To understand why it “pushes” the body to produce more L-carnitine, get ready for some basic general chemistry lessons. Chemical reactions tend to behave according to Le Chatelier’s principle. Le Chatelier’s principle is a law of equilibrium[5] — the body wants to maintain balance.

The GBB / L-Carnitine Equilibrium

If you add more GBB, you will get more carnitine until the “levels” of both product and reagent balance out. Likewise, if we have more product, enzymes can facilitate the breakdown of product into its constituent parts: more reagents. This allows the body to do its best to never have too much of any one thing. Due note that while it is never quite this simple in nature, it’s the easiest way to think of such reactions.

GBB Carnitine

The pathway image above is more detailed, but the point is that your body will do its best to maintain hemeostasis and can go in both directions

GBB supplementation likely works based on this principle. We add so much material to the left that the reaction goes to the right. It creates more carnitine to balance out the ratio of GBB and l-carnitine in the body. Tyrosine supplementation and even prohormones also work by helping conversion reactions go towards the right. It may be easier to just refer to GBB as “pro-carnitine”.

The enzyme for GBB conversion to carnitine is commonly found in the kidney, liver, and the brain.[6,7] Given the roles of the kidney and liver in fat metabolism, having GBB dioxygenase in these organs makes sense. Carnitine serves an essential role in fat metabolism that will be discussed more below.

To break out of textbook mode, let’s describe the mechanism as simply as we can: you put more on the left, you get more on the right. If you put more on the right, you get more from the left.

A Brush Up on Carnitine Itself

Carnitine is the molecule that facilitates movements of fatty acids during beta-oxidation, the process that lets us get energy from fats. It’s easy to visualize carnitine as a “fatty acid taxi cab” that takes the fatty acids to different spots within the mitochondria (the powerhouse of the cell).[8] Keto dieters should especially understand the situation well: once the fatty acids are dropped off by carnitine, they are converted into ATP through beta-oxidation. This process is going on constantly throughout the day but elevates during intensive exercise as fatty acids are burned for fuel.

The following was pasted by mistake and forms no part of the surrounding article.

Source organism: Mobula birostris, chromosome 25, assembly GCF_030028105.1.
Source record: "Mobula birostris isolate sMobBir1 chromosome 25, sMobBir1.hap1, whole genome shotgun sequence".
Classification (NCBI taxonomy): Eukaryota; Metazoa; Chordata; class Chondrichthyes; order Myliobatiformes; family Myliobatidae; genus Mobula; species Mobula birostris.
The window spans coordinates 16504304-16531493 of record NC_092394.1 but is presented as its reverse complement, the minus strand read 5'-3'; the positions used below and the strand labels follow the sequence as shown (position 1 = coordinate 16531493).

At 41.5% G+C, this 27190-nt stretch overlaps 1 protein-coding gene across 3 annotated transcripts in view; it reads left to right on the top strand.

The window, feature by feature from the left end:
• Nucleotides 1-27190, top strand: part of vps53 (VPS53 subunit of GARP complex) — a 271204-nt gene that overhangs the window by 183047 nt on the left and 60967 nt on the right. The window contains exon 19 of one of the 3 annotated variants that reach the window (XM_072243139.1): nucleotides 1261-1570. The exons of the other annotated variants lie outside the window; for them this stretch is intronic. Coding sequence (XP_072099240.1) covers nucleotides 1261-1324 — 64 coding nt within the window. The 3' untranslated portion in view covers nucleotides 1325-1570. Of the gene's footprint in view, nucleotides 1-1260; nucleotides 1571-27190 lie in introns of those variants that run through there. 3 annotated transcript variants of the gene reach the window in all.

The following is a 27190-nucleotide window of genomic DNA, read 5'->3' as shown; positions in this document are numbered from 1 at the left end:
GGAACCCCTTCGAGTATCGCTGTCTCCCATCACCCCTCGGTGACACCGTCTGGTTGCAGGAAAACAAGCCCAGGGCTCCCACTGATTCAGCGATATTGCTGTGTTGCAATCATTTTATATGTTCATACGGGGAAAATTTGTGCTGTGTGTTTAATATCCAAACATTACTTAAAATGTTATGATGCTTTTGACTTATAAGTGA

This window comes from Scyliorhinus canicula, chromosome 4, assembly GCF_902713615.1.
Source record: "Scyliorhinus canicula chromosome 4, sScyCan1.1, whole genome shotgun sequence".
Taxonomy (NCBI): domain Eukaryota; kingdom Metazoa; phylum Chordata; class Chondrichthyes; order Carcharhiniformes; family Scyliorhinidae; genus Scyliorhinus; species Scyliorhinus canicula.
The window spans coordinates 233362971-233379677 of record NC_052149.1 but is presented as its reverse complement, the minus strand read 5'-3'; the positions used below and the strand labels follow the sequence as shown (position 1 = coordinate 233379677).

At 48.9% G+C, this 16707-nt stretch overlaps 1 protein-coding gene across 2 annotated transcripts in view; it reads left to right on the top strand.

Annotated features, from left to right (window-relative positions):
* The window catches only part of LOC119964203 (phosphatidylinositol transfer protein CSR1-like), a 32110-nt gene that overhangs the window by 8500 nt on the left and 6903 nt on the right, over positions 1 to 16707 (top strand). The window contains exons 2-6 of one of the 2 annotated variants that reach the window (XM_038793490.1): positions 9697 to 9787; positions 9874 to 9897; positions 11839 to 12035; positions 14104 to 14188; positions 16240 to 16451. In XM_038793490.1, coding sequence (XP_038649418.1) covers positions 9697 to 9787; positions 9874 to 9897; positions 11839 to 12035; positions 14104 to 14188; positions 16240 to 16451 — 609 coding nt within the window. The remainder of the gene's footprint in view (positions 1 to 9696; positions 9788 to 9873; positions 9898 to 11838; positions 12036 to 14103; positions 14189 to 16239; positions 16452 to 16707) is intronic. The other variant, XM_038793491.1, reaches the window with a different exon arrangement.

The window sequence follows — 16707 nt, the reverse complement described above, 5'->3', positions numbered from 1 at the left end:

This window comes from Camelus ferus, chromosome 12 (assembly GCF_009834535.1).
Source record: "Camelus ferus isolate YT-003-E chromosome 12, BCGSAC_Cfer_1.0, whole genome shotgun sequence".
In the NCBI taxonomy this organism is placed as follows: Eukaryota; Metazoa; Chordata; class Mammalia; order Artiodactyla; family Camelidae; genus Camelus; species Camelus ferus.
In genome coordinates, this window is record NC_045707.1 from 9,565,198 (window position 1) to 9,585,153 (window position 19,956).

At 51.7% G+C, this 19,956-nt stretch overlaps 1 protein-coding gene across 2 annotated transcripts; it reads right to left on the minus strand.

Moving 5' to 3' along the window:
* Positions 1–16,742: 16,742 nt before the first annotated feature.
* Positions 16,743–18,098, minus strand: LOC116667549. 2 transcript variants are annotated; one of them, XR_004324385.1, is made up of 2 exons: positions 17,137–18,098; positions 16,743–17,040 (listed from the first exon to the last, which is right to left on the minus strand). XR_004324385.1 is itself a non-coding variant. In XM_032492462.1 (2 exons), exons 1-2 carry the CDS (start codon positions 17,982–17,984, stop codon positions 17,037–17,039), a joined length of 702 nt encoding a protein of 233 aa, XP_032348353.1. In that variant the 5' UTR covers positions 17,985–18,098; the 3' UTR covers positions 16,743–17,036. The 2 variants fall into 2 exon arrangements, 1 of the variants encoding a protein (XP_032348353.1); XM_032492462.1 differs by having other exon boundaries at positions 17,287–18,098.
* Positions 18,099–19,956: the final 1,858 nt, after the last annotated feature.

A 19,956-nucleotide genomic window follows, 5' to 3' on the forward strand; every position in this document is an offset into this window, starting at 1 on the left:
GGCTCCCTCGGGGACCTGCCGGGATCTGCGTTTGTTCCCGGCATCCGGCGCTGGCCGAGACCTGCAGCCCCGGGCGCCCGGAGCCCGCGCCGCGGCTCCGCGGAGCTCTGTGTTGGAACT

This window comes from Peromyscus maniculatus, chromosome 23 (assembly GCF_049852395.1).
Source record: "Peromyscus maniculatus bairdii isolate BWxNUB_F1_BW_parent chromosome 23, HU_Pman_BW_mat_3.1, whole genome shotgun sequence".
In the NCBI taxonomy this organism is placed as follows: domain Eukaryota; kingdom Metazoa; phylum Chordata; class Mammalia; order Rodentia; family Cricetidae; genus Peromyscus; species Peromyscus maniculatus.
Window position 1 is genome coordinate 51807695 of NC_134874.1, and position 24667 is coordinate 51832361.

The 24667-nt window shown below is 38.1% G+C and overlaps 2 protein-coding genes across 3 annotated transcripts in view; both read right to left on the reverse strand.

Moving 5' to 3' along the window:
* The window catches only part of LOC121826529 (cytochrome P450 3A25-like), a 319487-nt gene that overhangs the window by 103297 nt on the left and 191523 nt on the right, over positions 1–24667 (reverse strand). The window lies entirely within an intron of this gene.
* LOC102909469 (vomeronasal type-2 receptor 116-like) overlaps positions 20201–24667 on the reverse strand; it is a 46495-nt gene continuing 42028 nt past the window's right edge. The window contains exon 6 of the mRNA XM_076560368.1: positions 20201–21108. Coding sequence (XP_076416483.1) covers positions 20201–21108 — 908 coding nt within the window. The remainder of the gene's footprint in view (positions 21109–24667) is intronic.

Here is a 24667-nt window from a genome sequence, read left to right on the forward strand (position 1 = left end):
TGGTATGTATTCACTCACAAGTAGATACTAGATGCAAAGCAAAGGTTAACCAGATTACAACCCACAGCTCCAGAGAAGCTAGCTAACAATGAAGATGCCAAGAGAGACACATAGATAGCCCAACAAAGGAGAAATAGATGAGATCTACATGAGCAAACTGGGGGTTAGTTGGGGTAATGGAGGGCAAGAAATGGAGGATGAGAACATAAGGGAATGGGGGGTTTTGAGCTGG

Carnitine Function in Intracellular Transport

Carnitine’s Function in Intracellular Transport.[28] Note how important this molecule is if you plan on delivering fatty acids to cells. You can ignore the bottom yeast section.

Thus, it may make sense to take some before a workout: more taxis going to the destination means more guests will arrive, correct?

This is where GBB should kick in. By providing enough GBB, we allow the body to “push” the conversion reaction to the right, which means we get more carnitine. If we have more carnitine, we can transport more fatty acids into the mitochondria to burn as fuel. That’s the idea, anyway.

Does More Carnitine Actually Do Anything?

Let’s finally get to the crux of our pursuit: does GBB supplementation really do anything? We’re going to first tackle the benefits of carnitine supplementation before getting into the nitty gritty with the unique claims attached to GBB itself. The short answer is that carnitine has several benefits it can impart through proper supplementation, especially in those that are deficient. Carnitine is likely best known for improving brain health, as it improves focus, memory formation, and even the ability of the brain to resist disease or degradation.[9-11]

Vegan? Vegetarian? Aging? Then read up

But again, carnitine really shines for fat loss in those that are deficient. Vegans, vegetarians, and boomers should all consider giving carnitine a shot as supplementation is associated with improved fat oxidation (through its natural mechanism) and even enhanced intra-set recovery.[12] It may even help the deficient hold on to muscle mass more efficiently as these demographics age.[13,14]

Carnitine

Any form of carnitine is a good idea for vegans

In terms of general health, more carnitine is a good thing. Carnitine has been long-used to improve sperm quality on top of being a potent antioxidant.[15,19] It helps keep glucose levels down in the body while improving insulin sensitivity.[16] It may even be worth trying when treating symptoms of autism and ADHD![17-18]